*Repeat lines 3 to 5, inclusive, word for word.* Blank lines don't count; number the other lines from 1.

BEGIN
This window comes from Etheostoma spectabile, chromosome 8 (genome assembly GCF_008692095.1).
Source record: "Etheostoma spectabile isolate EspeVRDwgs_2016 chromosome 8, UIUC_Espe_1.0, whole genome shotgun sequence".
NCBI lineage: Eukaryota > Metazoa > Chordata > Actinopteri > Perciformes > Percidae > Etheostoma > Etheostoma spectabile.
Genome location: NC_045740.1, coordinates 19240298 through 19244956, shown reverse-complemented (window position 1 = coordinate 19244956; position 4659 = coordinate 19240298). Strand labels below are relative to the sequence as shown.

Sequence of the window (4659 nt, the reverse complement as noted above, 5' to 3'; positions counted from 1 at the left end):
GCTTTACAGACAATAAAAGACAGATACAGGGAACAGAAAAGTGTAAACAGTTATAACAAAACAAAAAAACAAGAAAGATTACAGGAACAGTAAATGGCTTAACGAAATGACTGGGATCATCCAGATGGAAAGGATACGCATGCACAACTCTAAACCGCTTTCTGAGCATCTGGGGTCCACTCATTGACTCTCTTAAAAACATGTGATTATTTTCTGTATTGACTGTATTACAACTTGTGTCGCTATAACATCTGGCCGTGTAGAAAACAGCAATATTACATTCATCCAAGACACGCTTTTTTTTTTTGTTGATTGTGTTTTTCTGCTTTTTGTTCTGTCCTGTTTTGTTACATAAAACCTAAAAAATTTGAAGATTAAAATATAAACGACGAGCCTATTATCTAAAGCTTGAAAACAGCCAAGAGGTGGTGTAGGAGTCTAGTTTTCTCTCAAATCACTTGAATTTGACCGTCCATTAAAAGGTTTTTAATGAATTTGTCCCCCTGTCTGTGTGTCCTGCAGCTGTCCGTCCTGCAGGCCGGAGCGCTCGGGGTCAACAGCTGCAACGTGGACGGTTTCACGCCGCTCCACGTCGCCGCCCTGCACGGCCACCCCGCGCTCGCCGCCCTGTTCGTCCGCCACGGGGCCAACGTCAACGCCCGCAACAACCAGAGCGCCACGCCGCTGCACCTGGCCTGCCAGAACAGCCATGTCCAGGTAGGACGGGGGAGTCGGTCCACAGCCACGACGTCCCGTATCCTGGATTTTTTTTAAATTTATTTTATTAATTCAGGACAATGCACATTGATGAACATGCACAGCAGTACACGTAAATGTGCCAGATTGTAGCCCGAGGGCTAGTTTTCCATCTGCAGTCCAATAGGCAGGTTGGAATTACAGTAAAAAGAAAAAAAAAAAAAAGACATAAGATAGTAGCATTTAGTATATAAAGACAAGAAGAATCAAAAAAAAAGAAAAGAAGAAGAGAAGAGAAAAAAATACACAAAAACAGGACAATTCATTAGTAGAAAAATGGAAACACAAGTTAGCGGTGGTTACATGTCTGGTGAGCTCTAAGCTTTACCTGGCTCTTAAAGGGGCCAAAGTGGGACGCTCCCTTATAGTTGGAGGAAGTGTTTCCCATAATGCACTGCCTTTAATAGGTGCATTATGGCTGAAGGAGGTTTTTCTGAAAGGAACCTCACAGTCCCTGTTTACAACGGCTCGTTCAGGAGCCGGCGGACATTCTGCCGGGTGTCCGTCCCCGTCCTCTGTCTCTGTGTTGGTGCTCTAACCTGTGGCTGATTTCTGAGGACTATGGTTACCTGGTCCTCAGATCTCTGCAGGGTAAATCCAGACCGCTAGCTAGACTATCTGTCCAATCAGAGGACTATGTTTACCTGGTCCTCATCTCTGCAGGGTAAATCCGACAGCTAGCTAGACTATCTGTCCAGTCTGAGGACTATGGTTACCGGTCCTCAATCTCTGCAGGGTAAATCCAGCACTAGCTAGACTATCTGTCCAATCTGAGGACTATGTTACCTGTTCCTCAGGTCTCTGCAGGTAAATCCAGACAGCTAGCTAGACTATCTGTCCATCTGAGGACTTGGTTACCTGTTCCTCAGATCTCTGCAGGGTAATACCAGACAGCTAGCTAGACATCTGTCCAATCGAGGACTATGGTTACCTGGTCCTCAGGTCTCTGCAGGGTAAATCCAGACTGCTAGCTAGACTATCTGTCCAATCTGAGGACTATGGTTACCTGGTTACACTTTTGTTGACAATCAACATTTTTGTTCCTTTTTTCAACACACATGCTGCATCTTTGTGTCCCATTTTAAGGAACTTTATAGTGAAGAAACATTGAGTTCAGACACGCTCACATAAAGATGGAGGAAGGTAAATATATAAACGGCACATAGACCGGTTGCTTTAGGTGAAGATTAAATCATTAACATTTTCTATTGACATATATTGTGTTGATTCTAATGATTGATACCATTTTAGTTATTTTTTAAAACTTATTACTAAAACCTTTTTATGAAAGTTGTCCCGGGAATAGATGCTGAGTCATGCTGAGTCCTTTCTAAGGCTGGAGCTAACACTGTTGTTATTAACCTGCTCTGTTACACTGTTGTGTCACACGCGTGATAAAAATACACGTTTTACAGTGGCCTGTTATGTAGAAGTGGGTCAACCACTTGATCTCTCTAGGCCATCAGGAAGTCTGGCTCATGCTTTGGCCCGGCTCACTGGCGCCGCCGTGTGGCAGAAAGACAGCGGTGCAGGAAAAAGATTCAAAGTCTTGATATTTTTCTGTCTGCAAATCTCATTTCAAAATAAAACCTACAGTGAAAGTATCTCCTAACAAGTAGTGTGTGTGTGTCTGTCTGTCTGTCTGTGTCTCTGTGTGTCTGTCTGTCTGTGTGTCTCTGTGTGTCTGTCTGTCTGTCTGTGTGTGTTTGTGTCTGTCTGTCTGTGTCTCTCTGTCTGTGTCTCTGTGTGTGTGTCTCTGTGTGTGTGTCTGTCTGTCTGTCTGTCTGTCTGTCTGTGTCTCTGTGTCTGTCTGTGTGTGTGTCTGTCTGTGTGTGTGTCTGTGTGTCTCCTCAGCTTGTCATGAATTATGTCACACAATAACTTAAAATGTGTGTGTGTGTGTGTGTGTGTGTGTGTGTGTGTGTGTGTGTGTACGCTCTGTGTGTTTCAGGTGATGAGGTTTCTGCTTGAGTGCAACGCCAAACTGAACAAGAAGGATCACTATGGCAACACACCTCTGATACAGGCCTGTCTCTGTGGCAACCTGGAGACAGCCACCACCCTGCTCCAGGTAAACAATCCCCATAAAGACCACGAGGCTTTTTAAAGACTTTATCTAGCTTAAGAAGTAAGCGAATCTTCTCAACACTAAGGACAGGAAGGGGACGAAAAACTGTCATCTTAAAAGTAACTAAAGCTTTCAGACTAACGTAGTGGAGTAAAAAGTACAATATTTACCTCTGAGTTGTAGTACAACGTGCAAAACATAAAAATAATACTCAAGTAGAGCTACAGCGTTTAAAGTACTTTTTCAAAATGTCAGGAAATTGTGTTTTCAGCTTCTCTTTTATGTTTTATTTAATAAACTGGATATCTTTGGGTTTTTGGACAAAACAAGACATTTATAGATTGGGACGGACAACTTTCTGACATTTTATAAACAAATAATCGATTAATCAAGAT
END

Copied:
NCBI lineage: Eukaryota > Metazoa > Chordata > Actinopteri > Perciformes > Percidae > Etheostoma > Etheostoma spectabile.
Genome location: NC_045740.1, coordinates 19240298 through 19244956, shown reverse-complemented (window position 1 = coordinate 19244956; position 4659 = coordinate 19240298). Strand labels below are relative to the sequence as shown.

Sequence of the window (4659 nt, the reverse complement as noted above, 5' to 3'; positions counted from 1 at the left end):